No magic on our part except perhaps for having good artists.

The strange thing (especially in comparison with other systems like Atari and outside developers like Activision for example) all these 3 Imagic games had some bugs or “problems” :-) on the Intellivision. First the one mentioned before in “Demon Attack”. “Dracula” also crashed from time to time- but not predictable. “Atlantis” strangely provided not endless attack waves. The game-manual did not mention that after mastering many waves a large purple-line!!! was moving over the gamescreen and all the remaining buildings were destroyed. There was nothing a gamer could do against this. No hint in the manual what a purple-line had to do with the “fall of Atlantis” :-) Sureley not a bug – it was programmed that way. Very frustrating way back then… when a game simply was programmed to an surprising end. All these phenomena were cross-checked at that time with the german distribution – which confirmed them in phone calls in my youth. Do you have any memories about bug-testing or an official Imagic policy how to improve the stability of gamecode. Do you remind any bug-discussions?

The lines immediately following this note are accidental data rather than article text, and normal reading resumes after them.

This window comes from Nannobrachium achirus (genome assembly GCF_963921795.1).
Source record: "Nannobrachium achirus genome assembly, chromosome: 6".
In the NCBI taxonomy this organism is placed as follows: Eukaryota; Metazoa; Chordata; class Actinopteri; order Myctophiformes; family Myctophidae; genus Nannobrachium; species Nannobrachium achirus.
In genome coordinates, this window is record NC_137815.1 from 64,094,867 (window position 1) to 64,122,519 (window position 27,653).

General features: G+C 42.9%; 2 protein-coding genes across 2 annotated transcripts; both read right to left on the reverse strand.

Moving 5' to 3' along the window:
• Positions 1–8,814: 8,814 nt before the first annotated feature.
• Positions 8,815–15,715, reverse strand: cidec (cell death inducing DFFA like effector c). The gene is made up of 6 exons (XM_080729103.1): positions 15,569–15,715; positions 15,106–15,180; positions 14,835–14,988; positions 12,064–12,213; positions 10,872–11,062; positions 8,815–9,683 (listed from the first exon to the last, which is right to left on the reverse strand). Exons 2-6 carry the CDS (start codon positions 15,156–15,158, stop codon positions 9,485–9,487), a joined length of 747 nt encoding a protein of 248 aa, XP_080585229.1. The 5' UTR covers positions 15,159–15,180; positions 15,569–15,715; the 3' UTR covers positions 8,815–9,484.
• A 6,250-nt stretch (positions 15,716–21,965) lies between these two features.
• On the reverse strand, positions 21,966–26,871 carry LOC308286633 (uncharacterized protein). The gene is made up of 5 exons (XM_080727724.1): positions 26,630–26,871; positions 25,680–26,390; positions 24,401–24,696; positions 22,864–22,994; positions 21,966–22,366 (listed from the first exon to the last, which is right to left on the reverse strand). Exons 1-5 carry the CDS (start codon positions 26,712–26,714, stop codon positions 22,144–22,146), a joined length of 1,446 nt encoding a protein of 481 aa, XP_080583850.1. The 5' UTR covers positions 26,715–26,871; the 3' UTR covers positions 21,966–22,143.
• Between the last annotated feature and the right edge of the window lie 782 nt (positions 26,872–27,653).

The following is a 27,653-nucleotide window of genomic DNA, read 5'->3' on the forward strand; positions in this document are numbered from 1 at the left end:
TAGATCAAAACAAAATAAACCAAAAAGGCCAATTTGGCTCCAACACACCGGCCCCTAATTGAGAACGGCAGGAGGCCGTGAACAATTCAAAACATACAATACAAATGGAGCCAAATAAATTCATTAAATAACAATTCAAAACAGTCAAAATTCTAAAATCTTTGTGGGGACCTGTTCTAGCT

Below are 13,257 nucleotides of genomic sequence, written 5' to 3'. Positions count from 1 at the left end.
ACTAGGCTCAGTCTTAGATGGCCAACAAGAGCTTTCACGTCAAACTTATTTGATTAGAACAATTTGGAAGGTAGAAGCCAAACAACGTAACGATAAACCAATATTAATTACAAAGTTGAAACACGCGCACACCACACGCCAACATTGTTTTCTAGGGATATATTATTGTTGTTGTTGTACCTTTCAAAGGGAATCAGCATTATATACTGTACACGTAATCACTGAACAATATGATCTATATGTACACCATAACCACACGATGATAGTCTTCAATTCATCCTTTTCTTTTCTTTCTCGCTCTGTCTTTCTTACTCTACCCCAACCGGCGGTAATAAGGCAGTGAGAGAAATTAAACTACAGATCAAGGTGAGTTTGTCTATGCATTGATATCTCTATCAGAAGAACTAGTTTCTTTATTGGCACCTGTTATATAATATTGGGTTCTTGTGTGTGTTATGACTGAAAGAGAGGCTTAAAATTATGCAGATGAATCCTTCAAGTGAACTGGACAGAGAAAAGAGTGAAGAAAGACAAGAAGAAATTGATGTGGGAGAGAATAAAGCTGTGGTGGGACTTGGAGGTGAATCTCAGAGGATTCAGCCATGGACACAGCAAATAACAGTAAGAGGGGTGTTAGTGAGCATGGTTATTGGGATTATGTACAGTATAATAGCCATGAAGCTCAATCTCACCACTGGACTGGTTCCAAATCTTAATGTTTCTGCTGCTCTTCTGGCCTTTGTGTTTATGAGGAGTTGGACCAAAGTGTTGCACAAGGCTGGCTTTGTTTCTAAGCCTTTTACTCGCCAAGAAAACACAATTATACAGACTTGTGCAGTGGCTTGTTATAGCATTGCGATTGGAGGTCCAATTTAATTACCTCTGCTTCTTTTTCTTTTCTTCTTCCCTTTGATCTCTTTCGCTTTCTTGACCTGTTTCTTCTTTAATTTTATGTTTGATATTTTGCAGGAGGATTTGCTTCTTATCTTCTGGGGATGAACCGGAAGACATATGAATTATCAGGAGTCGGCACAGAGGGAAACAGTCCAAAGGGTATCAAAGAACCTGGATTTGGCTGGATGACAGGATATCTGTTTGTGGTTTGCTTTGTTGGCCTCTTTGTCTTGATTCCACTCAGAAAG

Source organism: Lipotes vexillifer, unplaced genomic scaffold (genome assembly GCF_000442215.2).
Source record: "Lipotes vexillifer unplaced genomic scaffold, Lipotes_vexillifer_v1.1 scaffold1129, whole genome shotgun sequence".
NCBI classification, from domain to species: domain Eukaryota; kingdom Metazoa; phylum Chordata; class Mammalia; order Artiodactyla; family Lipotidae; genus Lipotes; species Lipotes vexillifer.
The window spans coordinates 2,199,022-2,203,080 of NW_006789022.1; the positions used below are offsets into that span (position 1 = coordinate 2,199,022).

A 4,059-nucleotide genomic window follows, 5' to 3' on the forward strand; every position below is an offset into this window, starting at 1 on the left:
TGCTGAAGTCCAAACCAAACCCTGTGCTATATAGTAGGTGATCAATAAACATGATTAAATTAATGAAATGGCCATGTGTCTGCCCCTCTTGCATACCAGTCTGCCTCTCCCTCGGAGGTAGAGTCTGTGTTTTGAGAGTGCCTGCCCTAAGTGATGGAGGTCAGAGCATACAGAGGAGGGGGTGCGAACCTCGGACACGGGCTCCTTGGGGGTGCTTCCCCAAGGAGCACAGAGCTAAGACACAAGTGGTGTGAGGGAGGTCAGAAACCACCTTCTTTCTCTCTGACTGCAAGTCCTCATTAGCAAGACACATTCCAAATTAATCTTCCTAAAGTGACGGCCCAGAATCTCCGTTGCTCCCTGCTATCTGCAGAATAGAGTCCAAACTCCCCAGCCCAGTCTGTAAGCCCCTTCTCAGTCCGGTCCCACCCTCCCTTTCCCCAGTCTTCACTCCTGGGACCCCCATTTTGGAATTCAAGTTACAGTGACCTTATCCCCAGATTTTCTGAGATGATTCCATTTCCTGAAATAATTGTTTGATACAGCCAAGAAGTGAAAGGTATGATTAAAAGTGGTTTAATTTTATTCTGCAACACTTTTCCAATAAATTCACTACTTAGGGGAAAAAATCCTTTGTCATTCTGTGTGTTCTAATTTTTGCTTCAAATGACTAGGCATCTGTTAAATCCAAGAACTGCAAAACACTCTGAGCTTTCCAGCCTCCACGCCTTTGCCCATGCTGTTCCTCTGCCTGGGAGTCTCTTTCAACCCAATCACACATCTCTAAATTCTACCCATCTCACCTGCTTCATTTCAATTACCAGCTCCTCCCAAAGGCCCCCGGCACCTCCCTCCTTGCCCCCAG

I think I tested the last version by myself for 15 minutes. I was under very heavy pressure from our Operations people to release. I was told there were lines in fabs waiting for my release and that we would lose them soon. I gave in to the pressure and have regretted it since. We did have some testing (I think after the Demon Attack bug was found) by bringing in kids to play. Most kids were no good as they couldn’t tell you how they happened, but one kid (a son of one of our employees) was VERY good at relating how to make a bug happen.

If I´m allowed to there is one thing (aside the bug) that I always wanted to know. The steering of the space ship is sometimes a little bit fuzzy. Way back in 1983 I thought it was a typical phenomena of the Intellivison controller. Some people loved it others hated it. But after checking “Demon Attack” again on an Emulator at my pc I become aware that the fuzzy steering is not an effect of the Intellivison controller. It seems the movement of the spaceship is not “scanned” very often through the game-code. It seems there are some little delays when you try to move your ship on the screen. Do you remember any problems with the gamecode or the Intellivsion-System in general checking moving-inputs of the player or latency in detecting player-inputs?